Archive for March, 1996


Issue 1/1996 | Archives online, Fiction, Prose

A short story from Resa med lätt bagage (‘Travelling light’, Schildts, 1984)

Dear Jansson san

I am a Japanese girl.
I am thirteen years and two months old.
I will be fourteen on the eighth of March.
I have a mother and two little sisters.
I have read everything that you have written.
When I have read it I read it again.
Then I think about snow and being allowed to be by myself.
Tokyo is a very big city.
I am learning English and I am a very diligent student.
I love you.
I dream of one day being as old as you and as wise.
I have a lot of dreams.
There is a Japanese poem called haiku.
I will send you a haiku.
It is about cherry-blossoms.
Do you live in a big forest?
Forgive me for writing to you.
I wish you health and long life.

Tamiko Atsumi More…

Plain sailing

Issue 1/1996 | Archives online, Fiction, Prose

An extract from Alastalon salissa (‘In Alastalo’s parlour’, 1933). Introduction by Kai Laitinen

A letter from the translator:

Dear Editors,

Reluctantly (I really have tried) I have been driven to conclude that Alastalon salissa is untranslatable, except perhaps by a fanatical Volter Kilpi enthusiast who is prepared to devote a lifetime to it. To mention only one of the difficulties, there is no English equivalent to the style of the Finnish ‘proverbs’ (real or imaginary) with which the main character Alastalo’s thoughts are so thickly larded. Add to this the richness and, yes, eccen­tricity, of Kilpi’s vocabulary, and the unfamiliarity of much of the subject-matter, centred as it is on the interests of a sea­ going community that hardly exists any longer, even on the islands, and you have a text that is full of pitfalls for the translator. As for the humour, I’m sorry to say that it depends so much on the idiom and presentation that it doesn’t come over at all. If I did any more, I’m afraid it would just have to be a laborious paraphrase, and I don’t think I’m capable of making it effective, or even readable, in English.

Apart from that, although I’m very grateful for your explanations of the many unfamiliar words and phrases, I’m very unwilling to commit myself to the translation of any of them on the basis of a mere ‘gloss’ (technical word): I need to know the associations, and possible sound-echoes, of every one of them before I can be sure of getting it right. And getting it right affects the rhythm of every sentence: it’s not just a matter of filling in blanks with ‘equivalents’ provided by someone else.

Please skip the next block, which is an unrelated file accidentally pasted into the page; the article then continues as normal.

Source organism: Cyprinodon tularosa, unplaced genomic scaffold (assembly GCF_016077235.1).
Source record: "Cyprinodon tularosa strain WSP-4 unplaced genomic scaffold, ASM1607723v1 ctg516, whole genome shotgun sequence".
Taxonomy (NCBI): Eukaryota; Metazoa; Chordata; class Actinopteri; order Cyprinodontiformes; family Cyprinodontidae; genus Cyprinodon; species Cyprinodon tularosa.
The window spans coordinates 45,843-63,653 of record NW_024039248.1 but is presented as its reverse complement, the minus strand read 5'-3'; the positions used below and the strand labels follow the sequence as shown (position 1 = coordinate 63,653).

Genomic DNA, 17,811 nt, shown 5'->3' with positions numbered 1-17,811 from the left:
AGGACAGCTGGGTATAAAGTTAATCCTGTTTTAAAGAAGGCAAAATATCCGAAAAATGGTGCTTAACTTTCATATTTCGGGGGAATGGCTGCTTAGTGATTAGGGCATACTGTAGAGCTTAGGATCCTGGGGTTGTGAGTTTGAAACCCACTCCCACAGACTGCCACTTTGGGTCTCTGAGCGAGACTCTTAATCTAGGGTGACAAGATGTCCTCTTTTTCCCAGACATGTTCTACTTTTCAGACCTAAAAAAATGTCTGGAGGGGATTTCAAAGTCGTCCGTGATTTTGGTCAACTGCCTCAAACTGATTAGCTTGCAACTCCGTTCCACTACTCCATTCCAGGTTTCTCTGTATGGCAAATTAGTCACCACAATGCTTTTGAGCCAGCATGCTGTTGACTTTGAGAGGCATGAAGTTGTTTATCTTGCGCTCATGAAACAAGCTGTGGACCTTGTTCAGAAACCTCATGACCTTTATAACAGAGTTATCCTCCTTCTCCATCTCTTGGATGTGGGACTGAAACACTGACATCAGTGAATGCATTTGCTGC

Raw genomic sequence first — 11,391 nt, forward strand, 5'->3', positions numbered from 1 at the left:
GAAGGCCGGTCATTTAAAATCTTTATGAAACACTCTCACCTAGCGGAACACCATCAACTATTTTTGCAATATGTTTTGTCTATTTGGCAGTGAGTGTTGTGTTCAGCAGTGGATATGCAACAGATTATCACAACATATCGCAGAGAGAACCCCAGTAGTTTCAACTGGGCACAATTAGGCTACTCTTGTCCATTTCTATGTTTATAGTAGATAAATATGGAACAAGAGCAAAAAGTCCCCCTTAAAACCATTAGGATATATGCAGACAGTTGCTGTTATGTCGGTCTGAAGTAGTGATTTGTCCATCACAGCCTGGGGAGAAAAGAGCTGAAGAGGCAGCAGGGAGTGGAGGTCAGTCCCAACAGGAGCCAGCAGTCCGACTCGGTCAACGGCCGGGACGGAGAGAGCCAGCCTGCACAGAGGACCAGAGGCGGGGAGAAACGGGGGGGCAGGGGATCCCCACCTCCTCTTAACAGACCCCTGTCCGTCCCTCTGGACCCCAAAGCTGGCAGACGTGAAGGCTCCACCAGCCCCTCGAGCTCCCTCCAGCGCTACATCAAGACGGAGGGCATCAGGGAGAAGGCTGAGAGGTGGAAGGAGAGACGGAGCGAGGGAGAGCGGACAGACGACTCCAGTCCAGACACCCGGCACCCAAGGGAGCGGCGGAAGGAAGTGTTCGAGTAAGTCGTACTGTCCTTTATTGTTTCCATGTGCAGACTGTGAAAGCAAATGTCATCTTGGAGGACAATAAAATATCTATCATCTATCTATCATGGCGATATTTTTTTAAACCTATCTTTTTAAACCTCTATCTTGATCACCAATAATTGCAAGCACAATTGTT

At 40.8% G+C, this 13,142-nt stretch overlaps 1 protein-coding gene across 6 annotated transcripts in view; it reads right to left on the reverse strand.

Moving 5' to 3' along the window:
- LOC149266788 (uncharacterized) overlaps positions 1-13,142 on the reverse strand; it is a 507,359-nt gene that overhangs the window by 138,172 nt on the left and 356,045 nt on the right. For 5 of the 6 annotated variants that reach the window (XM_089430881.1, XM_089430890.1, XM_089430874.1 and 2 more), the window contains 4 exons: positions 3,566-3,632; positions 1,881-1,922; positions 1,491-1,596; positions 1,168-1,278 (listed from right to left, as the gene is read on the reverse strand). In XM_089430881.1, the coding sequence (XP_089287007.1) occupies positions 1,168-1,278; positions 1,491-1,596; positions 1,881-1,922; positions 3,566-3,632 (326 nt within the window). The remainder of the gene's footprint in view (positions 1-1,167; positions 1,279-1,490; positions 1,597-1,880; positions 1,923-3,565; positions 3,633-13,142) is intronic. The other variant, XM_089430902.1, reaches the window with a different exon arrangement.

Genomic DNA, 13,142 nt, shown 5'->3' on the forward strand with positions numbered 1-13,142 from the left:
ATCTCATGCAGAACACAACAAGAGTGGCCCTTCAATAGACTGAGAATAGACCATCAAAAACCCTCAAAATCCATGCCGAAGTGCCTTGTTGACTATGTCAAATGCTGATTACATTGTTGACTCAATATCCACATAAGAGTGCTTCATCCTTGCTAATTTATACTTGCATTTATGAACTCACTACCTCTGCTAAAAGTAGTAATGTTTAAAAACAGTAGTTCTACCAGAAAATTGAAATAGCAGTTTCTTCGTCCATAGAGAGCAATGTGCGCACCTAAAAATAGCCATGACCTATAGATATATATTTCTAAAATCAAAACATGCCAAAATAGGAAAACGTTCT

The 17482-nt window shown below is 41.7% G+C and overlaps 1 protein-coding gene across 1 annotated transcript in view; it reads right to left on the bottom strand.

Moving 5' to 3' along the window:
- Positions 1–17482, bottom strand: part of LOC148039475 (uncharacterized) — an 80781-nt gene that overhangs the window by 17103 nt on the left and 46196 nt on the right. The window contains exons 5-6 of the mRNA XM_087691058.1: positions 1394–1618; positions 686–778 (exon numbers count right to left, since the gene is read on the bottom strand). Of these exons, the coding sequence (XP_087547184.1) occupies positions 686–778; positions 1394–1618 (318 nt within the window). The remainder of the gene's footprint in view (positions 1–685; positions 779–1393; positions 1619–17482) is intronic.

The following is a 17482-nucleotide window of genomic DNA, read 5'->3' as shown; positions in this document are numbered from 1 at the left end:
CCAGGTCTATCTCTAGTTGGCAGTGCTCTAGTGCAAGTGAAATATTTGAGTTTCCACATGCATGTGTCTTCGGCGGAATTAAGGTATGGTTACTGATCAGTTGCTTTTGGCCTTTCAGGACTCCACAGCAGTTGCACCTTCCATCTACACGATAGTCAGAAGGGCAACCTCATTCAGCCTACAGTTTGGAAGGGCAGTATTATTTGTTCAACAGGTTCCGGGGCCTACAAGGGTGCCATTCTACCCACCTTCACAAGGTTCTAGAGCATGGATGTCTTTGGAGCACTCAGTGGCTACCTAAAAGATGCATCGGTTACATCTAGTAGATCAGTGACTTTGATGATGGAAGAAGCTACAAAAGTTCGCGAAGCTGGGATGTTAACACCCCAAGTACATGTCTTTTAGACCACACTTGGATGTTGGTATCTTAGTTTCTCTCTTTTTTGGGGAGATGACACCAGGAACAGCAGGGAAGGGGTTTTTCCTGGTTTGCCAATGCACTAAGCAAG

I’ve no objection to your using my version of the opening pages. If you decide to follow it with some kind of comment, do borrow, if you need to, from my remarks above, giving the translator’s point of view. Sorry to have failed you so badly.

Yours, David Barrett More…

On not translating Volter Kilpi

Issue 1/1996 | Archives online, Authors, Reviews

Volter Kilpi’s classic novel Alastalon salissa (‘In Alastalo’s parlour’, 1933) has a reputation as a ‘difficult’ book. A Swedish translation is finally ready, but no one has ever succeeded in translating the work into English. Books from Finland decided to commission an extract – and had to admit defeat

‘Volter Kilpi is no good for people with weak lungs,’ said the poet Lauri Viita, some time toward the end of the 1940s. ‘Reading him, you get out of breath straight away.’ Kilpi’s major work, Alastalon salissa (‘In Alastalo’s parlour’) will take even an experienced reader two weeks, wrote another, older poet, Aaro Hellaakoski, in a 1937 essay.

Both were right. If one begins to read Volter Kilpi’s extended novel Alastalon salissa (1933) in the spirit of an entertainment or a detective novel, one soon tires. One can negotiate the slow tempo of its text, its long, curlicued sentences and wildly original vocabulary only by applying the brakes and pausing from time to time. For myself, I have found the two­week reading period prescribed by Hellaakoski about right. Kilpi is a demanding writer: every word must be read, the path of each sentence followed to the end. More…

Dreams so strong

Issue 1/1996 | Archives online, Fiction, poetry

Poems from Regnets uråldriga sätt att regna (‘The rain’s primordial way of raining’, Schildts, 1993)

the necessity of low tide
the necessity of still, mud-grey days
where the bird’s egg and your memory hide in the sand of the shy

the weak light
made of molten wind

and our faces deep inside the shadow.
we sleep: we dream a dream of sprouting shoots,
of the red heads of the newborn children
that palpitate beneath the ice –


The bully

Issue 1/1996 | Archives online, Fiction, Prose

A short story from Tulen jano (‘Thirst for fire’, Gummerus, 1995); power relations between doctor and patient in a situation where the past will not leave either alone

Nurmikallio, an apparently ordinary middle-aged man, came back again and again, and it seemed as if there would be no end to his story.

I listened to him patiently at first. Repeatedly he returned to the same subject. The form and emphases of the story changed, new memories emerged, but the gist was the same: he had failed in his life and believed that the root cause of his failure was a particular person, a childhood class-mate, a bully.

On the basis of his first visit I wrote a short character-sketch:

Intellectually average. Talkative, but by his own account solitary. Difficulties in human relationships, separated, no children. Electrician by profession, says he likes his work. Biggest problem obsessive attachment to childhood traumas.

And that’s all, I thought. But he was not to be so easily dismissed.